The City of Oakland, California took a bold step towards protecting the health of its citizens and the global environment on Monday after city council members voted unanimously to ban the storage and handling of coal and petroleum coke in the city.
The ban, sought by local environmental groups for over a year, is expected to derail plans for a massive export terminal on the city-owned waterfront, known as the Oakland Bulk and Oversized Terminal (OBOT).
According to the San Francisco chapter of the Sierra Club, the port developers "have been quietly soliciting a partnership with four Utah counties to export up to ten million tons of coal out of Oakland each year. The partnership would make Oakland the largest coal-export facility on the West Coast, and would increase national coal exports by a whopping 19 percent."
Community members opposed to the planned facility rallied both in and outside Monday's overflow hearing. The San Jose Mercury News reports:
Hundreds of people filled the council chambers, spilling into overflow rooms, and offered several hours of commentary frequently punctuated by cheers, applause and outbursts from audience members on both sides of the issue. Following the vote, audience members burst into song, filling the chambers with a chorus singing, "No more coal in Oakland, I'm going to let it shine."
"This is what grassroots organizing looks like," Bruce Nilles, senior campaign director for Sierra Club's Beyond Coal Campaign, declared on social media.
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The vote came three days after city staff released a long-anticipated report that recommended the ban based on its findings that OBOT "would pose a serious health risk to both workers at the planned terminal and West Oakland residents, who already suffer from high levels of asthma and other respiratory illnesses," the Mercury News reports.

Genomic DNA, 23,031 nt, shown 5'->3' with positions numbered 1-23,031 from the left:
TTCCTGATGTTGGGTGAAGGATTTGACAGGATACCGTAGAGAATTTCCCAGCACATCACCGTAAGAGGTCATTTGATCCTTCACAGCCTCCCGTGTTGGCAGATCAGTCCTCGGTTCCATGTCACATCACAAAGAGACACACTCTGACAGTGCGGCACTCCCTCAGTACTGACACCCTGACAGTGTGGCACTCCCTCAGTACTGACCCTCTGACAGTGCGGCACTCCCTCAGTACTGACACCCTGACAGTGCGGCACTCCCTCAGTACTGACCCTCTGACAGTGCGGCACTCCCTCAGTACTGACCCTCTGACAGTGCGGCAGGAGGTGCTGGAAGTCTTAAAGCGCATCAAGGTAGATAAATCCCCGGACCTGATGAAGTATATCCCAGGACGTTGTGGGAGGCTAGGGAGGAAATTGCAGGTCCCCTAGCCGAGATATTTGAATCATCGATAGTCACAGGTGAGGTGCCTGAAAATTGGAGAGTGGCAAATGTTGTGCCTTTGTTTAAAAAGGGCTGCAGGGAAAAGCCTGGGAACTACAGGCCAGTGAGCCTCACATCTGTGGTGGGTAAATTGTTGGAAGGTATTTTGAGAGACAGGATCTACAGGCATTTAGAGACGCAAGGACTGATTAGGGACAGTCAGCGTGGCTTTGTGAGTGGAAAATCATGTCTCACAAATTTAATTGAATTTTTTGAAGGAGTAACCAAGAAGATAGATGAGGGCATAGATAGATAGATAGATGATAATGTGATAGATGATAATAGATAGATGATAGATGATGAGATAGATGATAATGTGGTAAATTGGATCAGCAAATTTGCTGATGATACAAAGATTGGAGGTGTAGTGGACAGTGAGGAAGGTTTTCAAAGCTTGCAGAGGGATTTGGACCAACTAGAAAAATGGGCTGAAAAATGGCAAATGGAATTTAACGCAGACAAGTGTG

The ordinance, which requires a second vote on July 19th to become finalized, was proposed by Oakland Mayor Libby Schaaf and Councilman Dan Kalb, who argued that such projects pollute the air and pose serious risks to workers and community members. While the new rule specifically pertains to future projects, the council also voted unanimously on a resolution to apply the ordinance to OBOT.
The proposed terminal had sparked a fierce local debate, which developers and other supporters of the project framed as a choice between local jobs and the environment.
Following the vote, councilmember Rebecca Kaplan deemed it "a proud day for democracy."
"I think what this vote proves is that we understand the importance of protecting the health and safety of our community," Kaplan said. "It also shows that we were able to push back against the lies from the industry that were so deceptive."
"When I heard about the possibility of coal coming through this port I just had a really bad feeling come over me," said Derrick Muhammad, a representative of the International Longshore Workers Union. "Oakland families are already worried about asthma and other sickness because of highways and port activities. It’s not right to ask them to take on the worry and risk of nine million tons of coal passing through their neighborhoods on trains each year."
"Allowing coal exports through Oakland not only harms the community and the environment, but is also inconsistent with the progressive climate goals set by the City of Oakland and State of California," added Irene Gutierrez, an attorney with Earthjustice.